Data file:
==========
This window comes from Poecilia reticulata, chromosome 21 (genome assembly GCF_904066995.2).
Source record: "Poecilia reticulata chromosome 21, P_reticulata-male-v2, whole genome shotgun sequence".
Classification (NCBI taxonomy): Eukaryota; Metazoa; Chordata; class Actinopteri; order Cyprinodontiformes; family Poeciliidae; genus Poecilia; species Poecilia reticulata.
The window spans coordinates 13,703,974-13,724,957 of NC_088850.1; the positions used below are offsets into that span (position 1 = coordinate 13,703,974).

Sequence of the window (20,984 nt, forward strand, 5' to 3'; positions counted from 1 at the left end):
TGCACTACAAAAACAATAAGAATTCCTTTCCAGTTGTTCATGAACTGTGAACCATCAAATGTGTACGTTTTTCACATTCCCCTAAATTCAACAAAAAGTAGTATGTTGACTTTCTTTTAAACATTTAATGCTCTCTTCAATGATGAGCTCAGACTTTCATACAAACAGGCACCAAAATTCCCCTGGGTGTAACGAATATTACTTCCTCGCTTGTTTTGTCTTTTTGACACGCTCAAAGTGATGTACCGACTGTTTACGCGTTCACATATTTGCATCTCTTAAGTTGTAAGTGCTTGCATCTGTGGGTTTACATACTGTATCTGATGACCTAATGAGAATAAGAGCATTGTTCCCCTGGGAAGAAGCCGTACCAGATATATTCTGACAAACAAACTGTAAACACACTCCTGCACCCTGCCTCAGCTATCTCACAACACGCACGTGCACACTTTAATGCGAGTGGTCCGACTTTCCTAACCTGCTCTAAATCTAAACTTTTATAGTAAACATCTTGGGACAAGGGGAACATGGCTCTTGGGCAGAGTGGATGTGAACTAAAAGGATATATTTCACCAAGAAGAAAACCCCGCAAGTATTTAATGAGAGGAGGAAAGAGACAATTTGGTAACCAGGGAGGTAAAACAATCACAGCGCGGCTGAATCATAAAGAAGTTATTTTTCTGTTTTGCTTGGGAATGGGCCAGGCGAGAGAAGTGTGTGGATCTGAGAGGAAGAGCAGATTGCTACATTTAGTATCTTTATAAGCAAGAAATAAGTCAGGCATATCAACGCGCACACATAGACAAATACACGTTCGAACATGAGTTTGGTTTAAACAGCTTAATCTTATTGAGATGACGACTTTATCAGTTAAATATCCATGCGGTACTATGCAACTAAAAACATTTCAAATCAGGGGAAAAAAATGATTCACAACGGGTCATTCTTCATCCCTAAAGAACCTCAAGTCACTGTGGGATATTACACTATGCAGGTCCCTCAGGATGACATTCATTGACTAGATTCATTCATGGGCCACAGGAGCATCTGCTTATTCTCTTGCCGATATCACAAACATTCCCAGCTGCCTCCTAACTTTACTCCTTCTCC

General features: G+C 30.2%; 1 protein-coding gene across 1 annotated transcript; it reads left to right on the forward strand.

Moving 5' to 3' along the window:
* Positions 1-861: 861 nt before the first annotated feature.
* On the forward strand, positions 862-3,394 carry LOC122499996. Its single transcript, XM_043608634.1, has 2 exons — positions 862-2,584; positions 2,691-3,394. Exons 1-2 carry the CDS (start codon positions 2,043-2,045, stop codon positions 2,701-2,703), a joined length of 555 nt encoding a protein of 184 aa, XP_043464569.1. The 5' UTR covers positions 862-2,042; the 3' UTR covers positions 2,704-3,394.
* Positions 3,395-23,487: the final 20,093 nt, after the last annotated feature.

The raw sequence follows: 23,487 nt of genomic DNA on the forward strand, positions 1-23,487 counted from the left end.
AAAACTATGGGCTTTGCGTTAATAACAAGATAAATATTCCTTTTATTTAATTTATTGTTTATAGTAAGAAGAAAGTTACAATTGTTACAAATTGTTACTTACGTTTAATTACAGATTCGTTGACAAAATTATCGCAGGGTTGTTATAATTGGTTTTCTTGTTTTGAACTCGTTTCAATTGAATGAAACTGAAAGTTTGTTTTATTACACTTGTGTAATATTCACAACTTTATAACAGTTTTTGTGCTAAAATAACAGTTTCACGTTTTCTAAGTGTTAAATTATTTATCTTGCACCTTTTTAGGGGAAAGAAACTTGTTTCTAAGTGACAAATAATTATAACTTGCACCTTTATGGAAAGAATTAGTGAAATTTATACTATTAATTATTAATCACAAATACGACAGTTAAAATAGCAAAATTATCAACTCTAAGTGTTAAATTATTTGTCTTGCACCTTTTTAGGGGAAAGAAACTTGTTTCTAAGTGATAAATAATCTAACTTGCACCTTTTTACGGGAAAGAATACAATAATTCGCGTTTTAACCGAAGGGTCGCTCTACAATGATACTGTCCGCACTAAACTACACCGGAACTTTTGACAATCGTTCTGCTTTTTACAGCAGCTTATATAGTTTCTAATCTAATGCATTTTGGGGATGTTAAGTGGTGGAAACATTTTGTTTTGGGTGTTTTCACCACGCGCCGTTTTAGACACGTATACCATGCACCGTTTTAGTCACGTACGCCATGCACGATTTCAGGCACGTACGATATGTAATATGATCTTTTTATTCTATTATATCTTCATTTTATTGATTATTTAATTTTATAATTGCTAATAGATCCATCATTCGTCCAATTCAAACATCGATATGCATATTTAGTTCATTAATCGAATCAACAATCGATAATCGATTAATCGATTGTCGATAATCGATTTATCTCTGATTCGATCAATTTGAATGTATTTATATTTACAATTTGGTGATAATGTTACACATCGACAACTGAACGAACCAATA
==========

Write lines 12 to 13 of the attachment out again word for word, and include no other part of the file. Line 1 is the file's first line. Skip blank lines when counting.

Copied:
The raw sequence follows: 23,487 nt of genomic DNA on the forward strand, positions 1-23,487 counted from the left end.
AAAACTATGGGCTTTGCGTTAATAACAAGATAAATATTCCTTTTATTTAATTTATTGTTTATAGTAAGAAGAAAGTTACAATTGTTACAAATTGTTACTTACGTTTAATTACAGATTCGTTGACAAAATTATCGCAGGGTTGTTATAATTGGTTTTCTTGTTTTGAACTCGTTTCAATTGAATGAAACTGAAAGTTTGTTTTATTACACTTGTGTAATATTCACAACTTTATAACAGTTTTTGTGCTAAAATAACAGTTTCACGTTTTCTAAGTGTTAAATTATTTATCTTGCACCTTTTTAGGGGAAAGAAACTTGTTTCTAAGTGACAAATAATTATAACTTGCACCTTTATGGAAAGAATTAGTGAAATTTATACTATTAATTATTAATCACAAATACGACAGTTAAAATAGCAAAATTATCAACTCTAAGTGTTAAATTATTTGTCTTGCACCTTTTTAGGGGAAAGAAACTTGTTTCTAAGTGATAAATAATCTAACTTGCACCTTTTTACGGGAAAGAATACAATAATTCGCGTTTTAACCGAAGGGTCGCTCTACAATGATACTGTCCGCACTAAACTACACCGGAACTTTTGACAATCGTTCTGCTTTTTACAGCAGCTTATATAGTTTCTAATCTAATGCATTTTGGGGATGTTAAGTGGTGGAAACATTTTGTTTTGGGTGTTTTCACCACGCGCCGTTTTAGACACGTATACCATGCACCGTTTTAGTCACGTACGCCATGCACGATTTCAGGCACGTACGATATGTAATATGATCTTTTTATTCTATTATATCTTCATTTTATTGATTATTTAATTTTATAATTGCTAATAGATCCATCATTCGTCCAATTCAAACATCGATATGCATATTTAGTTCATTAATCGAATCAACAATCGATAATCGATTAATCGATTGTCGATAATCGATTTATCTCTGATTCGATCAATTTGAATGTATTTATATTTACAATTTGGTGATAATGTTACACATCGACAACTGAACGAACCAATA